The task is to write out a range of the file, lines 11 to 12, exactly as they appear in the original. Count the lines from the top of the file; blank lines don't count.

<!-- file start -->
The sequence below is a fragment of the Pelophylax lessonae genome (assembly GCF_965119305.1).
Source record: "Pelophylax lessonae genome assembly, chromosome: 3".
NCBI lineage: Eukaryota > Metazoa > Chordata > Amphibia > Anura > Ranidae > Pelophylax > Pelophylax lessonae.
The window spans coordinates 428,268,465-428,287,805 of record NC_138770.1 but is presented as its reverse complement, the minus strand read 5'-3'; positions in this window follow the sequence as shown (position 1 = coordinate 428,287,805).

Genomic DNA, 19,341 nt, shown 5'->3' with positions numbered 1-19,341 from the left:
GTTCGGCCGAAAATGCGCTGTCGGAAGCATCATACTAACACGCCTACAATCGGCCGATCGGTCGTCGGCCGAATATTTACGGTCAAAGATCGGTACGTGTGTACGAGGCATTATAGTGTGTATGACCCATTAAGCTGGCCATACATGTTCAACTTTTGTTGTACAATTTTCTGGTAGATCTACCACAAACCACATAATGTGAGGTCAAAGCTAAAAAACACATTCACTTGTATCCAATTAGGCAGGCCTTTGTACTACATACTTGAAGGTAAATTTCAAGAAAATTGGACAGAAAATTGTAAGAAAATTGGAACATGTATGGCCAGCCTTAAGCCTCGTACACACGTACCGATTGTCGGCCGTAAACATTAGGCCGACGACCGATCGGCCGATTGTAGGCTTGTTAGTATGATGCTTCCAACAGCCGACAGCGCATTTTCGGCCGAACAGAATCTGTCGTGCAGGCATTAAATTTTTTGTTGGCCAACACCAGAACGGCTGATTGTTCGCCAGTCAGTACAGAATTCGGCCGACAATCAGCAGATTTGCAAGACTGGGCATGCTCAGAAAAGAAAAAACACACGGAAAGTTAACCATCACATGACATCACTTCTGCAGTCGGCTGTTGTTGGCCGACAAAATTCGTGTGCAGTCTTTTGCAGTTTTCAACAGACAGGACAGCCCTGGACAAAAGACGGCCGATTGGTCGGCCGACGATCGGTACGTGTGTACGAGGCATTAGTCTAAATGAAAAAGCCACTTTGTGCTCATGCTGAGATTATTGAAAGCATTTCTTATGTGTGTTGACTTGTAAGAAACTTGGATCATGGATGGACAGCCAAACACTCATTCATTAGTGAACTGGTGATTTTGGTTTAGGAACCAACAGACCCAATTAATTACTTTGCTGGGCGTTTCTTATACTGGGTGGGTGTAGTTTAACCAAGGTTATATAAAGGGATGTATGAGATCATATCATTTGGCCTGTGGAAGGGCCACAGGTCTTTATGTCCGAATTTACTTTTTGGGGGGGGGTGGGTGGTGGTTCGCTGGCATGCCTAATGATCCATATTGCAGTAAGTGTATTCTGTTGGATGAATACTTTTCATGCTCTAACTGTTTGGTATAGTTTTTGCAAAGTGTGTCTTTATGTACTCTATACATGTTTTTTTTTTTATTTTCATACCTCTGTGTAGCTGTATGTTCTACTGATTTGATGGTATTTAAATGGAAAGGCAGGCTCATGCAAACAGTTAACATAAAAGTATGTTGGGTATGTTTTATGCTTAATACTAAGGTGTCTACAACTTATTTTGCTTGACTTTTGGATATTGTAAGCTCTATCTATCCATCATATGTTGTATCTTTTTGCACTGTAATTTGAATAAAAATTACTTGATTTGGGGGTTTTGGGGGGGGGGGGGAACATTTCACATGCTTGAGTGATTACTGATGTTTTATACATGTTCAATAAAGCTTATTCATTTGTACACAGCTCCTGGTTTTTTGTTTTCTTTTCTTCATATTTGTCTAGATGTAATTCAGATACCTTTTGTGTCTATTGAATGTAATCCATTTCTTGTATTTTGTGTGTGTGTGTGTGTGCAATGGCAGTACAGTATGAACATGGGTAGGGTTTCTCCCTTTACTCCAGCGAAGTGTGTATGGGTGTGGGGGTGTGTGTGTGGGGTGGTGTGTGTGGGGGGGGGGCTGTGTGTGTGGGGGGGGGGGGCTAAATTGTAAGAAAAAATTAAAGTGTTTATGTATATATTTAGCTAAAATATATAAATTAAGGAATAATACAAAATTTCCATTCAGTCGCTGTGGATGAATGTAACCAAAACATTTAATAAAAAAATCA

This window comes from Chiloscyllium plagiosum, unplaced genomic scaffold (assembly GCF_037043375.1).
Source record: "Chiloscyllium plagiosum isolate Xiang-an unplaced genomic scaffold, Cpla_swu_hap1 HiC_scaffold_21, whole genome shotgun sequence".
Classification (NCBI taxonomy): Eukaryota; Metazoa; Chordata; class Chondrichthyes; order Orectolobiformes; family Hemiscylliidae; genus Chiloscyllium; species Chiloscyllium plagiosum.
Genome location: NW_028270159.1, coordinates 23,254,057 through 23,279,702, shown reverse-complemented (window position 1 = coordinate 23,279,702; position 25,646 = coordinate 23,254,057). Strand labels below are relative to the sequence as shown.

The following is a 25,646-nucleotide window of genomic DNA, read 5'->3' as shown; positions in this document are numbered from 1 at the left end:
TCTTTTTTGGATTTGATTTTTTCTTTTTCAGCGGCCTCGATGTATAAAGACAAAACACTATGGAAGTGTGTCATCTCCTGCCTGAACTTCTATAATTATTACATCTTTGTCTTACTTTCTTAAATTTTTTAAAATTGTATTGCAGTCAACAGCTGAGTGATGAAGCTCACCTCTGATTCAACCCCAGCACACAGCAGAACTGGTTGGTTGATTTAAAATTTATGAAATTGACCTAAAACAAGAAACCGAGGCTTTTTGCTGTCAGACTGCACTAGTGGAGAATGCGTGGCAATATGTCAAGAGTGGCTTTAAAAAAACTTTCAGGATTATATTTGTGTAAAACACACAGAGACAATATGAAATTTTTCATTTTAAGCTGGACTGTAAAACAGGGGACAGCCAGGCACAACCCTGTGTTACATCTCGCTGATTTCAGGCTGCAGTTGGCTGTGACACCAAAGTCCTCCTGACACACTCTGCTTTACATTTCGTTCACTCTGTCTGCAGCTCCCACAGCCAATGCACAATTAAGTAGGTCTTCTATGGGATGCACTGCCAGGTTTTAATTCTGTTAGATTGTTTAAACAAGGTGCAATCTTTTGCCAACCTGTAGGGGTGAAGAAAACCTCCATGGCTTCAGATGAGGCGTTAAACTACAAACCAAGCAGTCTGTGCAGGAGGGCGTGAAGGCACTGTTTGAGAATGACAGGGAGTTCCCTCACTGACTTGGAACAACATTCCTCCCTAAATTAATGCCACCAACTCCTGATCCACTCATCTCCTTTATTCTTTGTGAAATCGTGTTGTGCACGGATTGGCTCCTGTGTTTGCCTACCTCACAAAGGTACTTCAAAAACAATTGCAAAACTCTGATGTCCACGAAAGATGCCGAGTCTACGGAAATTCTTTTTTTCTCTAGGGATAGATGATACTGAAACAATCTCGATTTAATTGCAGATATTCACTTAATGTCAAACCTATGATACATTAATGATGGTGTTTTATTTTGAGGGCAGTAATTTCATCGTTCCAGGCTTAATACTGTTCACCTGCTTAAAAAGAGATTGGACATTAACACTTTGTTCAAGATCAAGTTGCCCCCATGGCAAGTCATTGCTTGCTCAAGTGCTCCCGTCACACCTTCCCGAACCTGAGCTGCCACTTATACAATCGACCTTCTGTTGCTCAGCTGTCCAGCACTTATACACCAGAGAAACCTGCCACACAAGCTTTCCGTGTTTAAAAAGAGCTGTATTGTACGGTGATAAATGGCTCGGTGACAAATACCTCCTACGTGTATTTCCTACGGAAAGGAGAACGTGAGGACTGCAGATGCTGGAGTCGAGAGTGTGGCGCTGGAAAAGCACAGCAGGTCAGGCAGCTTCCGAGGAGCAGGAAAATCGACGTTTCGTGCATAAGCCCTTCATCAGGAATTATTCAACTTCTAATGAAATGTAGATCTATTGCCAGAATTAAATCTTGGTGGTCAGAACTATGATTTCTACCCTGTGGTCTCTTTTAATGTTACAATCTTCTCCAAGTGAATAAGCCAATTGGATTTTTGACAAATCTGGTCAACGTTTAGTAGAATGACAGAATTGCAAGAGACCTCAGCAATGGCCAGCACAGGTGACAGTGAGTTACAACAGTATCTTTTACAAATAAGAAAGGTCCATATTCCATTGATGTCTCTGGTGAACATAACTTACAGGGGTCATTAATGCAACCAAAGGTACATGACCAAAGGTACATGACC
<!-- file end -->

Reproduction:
The following is a 25,646-nucleotide window of genomic DNA, read 5'->3' as shown; positions in this document are numbered from 1 at the left end:
TCTTTTTTGGATTTGATTTTTTCTTTTTCAGCGGCCTCGATGTATAAAGACAAAACACTATGGAAGTGTGTCATCTCCTGCCTGAACTTCTATAATTATTACATCTTTGTCTTACTTTCTTAAATTTTTTAAAATTGTATTGCAGTCAACAGCTGAGTGATGAAGCTCACCTCTGATTCAACCCCAGCACACAGCAGAACTGGTTGGTTGATTTAAAATTTATGAAATTGACCTAAAACAAGAAACCGAGGCTTTTTGCTGTCAGACTGCACTAGTGGAGAATGCGTGGCAATATGTCAAGAGTGGCTTTAAAAAAACTTTCAGGATTATATTTGTGTAAAACACACAGAGACAATATGAAATTTTTCATTTTAAGCTGGACTGTAAAACAGGGGACAGCCAGGCACAACCCTGTGTTACATCTCGCTGATTTCAGGCTGCAGTTGGCTGTGACACCAAAGTCCTCCTGACACACTCTGCTTTACATTTCGTTCACTCTGTCTGCAGCTCCCACAGCCAATGCACAATTAAGTAGGTCTTCTATGGGATGCACTGCCAGGTTTTAATTCTGTTAGATTGTTTAAACAAGGTGCAATCTTTTGCCAACCTGTAGGGGTGAAGAAAACCTCCATGGCTTCAGATGAGGCGTTAAACTACAAACCAAGCAGTCTGTGCAGGAGGGCGTGAAGGCACTGTTTGAGAATGACAGGGAGTTCCCTCACTGACTTGGAACAACATTCCTCCCTAAATTAATGCCACCAACTCCTGATCCACTCATCTCCTTTATTCTTTGTGAAATCGTGTTGTGCACGGATTGGCTCCTGTGTTTGCCTACCTCACAAAGGTACTTCAAAAACAATTGCAAAACTCTGATGTCCACGAAAGATGCCGAGTCTACGGAAATTCTTTTTTTCTCTAGGGATAGATGATACTGAAACAATCTCGATTTAATTGCAGATATTCACTTAATGTCAAACCTATGATACATTAATGATGGTGTTTTATTTTGAGGGCAGTAATTTCATCGTTCCAGGCTTAATACTGTTCACCTGCTTAAAAAGAGATTGGACATTAACACTTTGTTCAAGATCAAGTTGCCCCCATGGCAAGTCATTGCTTGCTCAAGTGCTCCCGTCACACCTTCCCGAACCTGAGCTGCCACTTATACAATCGACCTTCTGTTGCTCAGCTGTCCAGCACTTATACACCAGAGAAACCTGCCACACAAGCTTTCCGTGTTTAAAAAGAGCTGTATTGTACGGTGATAAATGGCTCGGTGACAAATACCTCCTACGTGTATTTCCTACGGAAAGGAGAACGTGAGGACTGCAGATGCTGGAGTCGAGAGTGTGGCGCTGGAAAAGCACAGCAGGTCAGGCAGCTTCCGAGGAGCAGGAAAATCGACGTTTCGTGCATAAGCCCTTCATCAGGAATTATTCAACTTCTAATGAAATGTAGATCTATTGCCAGAATTAAATCTTGGTGGTCAGAACTATGATTTCTACCCTGTGGTCTCTTTTAATGTTACAATCTTCTCCAAGTGAATAAGCCAATTGGATTTTTGACAAATCTGGTCAACGTTTAGTAGAATGACAGAATTGCAAGAGACCTCAGCAATGGCCAGCACAGGTGACAGTGAGTTACAACAGTATCTTTTACAAATAAGAAAGGTCCATATTCCATTGATGTCTCTGGTGAACATAACTTACAGGGGTCATTAATGCAACCAAAGGTACATGACCAAAGGTACATGACC